Monday, November 21, 2005

The whole Fee-paying vs Free schools thing.

Since yesterdays Sunday Times published the figures that show that 13 of the top 20 Irish university feeder schools are fee-paying. There seems to loads of people saying that the Irish state school system is in taters. But what they all seem to fail to point out is probably the 2 most important factors in the dominance of the fee paying school system and neither reason is the quality of teaching. 1. If you are been sent to a fee paying school your aspirations are going to be collage. You are not interested in getting a trade or a job your ambition is to be a doctor or dentist etc . So no wonder they have more university goers more of their students WANT TO GO TO COLLAGE in the first place then the non-fee paying collages. 2. Most of these fee-paying schools(and many of the top free ones Laurel Hill Colaiste FCJ, Limerick third on the list in fact runs two schools this is the A school. The other side the c school is further down the list) run entrance exams this means they can cherry pick the brightest hence the good scores. Most normal schools can't they have to take all. All of today's papers are going in with an agenda today. Bad mouthing the state sells more papers. They are not showing both sides of the story. The foremost reason they have the best scores is not that they have the pick of the teachers but they have the pick of the students.


Michael Larkin said...

You're right, of course. The system, as it is, is effectively a state monopoly on cheap education. The only way people are going to go to the provate sector for education is if the private sector can offer a significantly higher quality of education, and to do that it is necessary to charge massive fees. So it will be high wage families, with high wage aspirations, that will end up there.

Analysis between private and public sector education on the basis that the Sunday Times used, therefore, is effectively pointless. In fact, even in a completely private education sector, you would expect that the schools charging the highest fees would be the most successful, simply because of the demand that would exist for those schools. The Sundays Times tables are useful in comparing schools that are in the same sector, but anyone trying to compare the two sectors will need to dig deeper than that.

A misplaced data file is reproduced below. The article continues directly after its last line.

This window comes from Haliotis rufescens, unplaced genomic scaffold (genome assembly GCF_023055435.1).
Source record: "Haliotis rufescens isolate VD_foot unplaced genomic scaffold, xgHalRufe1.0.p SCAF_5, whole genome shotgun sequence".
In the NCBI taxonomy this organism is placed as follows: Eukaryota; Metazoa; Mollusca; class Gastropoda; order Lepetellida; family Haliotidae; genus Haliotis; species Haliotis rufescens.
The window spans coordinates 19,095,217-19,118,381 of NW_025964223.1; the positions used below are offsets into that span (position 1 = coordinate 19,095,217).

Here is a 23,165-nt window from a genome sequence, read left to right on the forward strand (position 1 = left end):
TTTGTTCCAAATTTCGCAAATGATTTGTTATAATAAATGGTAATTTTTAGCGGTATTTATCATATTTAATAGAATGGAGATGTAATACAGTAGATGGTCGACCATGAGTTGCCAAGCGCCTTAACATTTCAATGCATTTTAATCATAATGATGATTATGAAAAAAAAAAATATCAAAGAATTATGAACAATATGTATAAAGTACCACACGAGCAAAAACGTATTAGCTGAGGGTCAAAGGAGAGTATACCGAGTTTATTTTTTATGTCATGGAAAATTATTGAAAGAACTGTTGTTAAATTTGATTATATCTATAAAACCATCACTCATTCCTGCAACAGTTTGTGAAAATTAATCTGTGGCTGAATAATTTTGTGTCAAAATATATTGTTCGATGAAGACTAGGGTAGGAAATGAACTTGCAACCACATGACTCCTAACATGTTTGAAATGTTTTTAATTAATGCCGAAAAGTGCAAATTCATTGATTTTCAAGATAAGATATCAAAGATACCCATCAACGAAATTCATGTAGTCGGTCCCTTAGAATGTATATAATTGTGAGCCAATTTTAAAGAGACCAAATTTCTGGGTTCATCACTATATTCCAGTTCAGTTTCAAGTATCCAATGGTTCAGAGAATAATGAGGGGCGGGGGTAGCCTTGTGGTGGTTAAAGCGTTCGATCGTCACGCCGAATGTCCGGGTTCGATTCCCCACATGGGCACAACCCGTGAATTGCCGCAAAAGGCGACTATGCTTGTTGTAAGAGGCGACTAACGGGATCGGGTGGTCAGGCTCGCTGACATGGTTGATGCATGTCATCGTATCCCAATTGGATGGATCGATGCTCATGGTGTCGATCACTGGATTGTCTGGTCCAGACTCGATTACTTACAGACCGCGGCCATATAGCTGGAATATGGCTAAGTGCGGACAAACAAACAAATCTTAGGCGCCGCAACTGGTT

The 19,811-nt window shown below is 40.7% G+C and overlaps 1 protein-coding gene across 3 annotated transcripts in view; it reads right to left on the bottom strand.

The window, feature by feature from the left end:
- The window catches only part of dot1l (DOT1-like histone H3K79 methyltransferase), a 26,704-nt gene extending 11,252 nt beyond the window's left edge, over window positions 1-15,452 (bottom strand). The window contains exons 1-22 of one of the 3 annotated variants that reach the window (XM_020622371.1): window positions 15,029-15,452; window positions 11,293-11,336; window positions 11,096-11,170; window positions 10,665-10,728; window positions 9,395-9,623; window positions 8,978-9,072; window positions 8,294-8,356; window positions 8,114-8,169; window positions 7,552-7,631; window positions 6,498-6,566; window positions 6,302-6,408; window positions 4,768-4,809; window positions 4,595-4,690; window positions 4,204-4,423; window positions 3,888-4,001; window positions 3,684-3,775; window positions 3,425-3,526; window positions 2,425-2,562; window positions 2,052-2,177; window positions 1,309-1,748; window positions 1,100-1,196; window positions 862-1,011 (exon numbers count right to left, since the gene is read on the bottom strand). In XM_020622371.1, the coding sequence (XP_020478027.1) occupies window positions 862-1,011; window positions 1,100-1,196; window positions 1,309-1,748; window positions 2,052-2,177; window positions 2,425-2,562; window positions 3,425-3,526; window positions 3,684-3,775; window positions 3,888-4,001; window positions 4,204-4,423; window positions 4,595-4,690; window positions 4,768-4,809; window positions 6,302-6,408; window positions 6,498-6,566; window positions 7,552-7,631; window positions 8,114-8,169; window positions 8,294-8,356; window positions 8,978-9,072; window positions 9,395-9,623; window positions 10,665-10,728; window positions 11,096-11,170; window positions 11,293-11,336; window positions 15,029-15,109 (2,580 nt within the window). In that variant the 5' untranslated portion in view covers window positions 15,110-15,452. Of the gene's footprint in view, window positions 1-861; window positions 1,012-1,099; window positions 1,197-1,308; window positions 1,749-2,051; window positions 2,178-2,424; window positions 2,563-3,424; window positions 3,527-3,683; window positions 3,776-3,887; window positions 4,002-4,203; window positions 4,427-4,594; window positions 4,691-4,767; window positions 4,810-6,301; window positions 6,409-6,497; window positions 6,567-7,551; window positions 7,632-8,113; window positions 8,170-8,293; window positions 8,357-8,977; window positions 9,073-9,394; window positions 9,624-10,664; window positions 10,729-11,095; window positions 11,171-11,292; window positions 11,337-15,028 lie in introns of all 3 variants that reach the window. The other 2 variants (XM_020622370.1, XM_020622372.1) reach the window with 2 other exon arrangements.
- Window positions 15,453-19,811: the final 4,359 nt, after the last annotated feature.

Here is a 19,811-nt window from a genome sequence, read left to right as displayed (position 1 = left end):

Kevin Breathnach said...

One thing I've not seen mentioned yet apropos this subject is status. There exists a surprising amount of parents who will send their kids to Blackrock or wherever for no other reason than to crave certain societal pressures which are very real in some areas of the country, the capital especially. Of course, the parents who do this are usually the parents who will expect, even force, the kid to go to college - Trinity or UCD specifically. I assume the kid picks up on this, and thus the vicious cycle recommences, unless of course, it never stopped.

My God, what the hell does that last line mean there?

Simon said...

The school i went (in top 150) to had some excellent teachers. I remember going into a grind school and the teachers I had were better then the ones in there. But the reason my school would be behind that school is because many of the students didn't want collage they were interested in farming and trades.

The best thing the government could do is complie lists of how students improved. An A+ student getting an A+ is no sign of a good school. A sign of a great school is a former C- student geting A+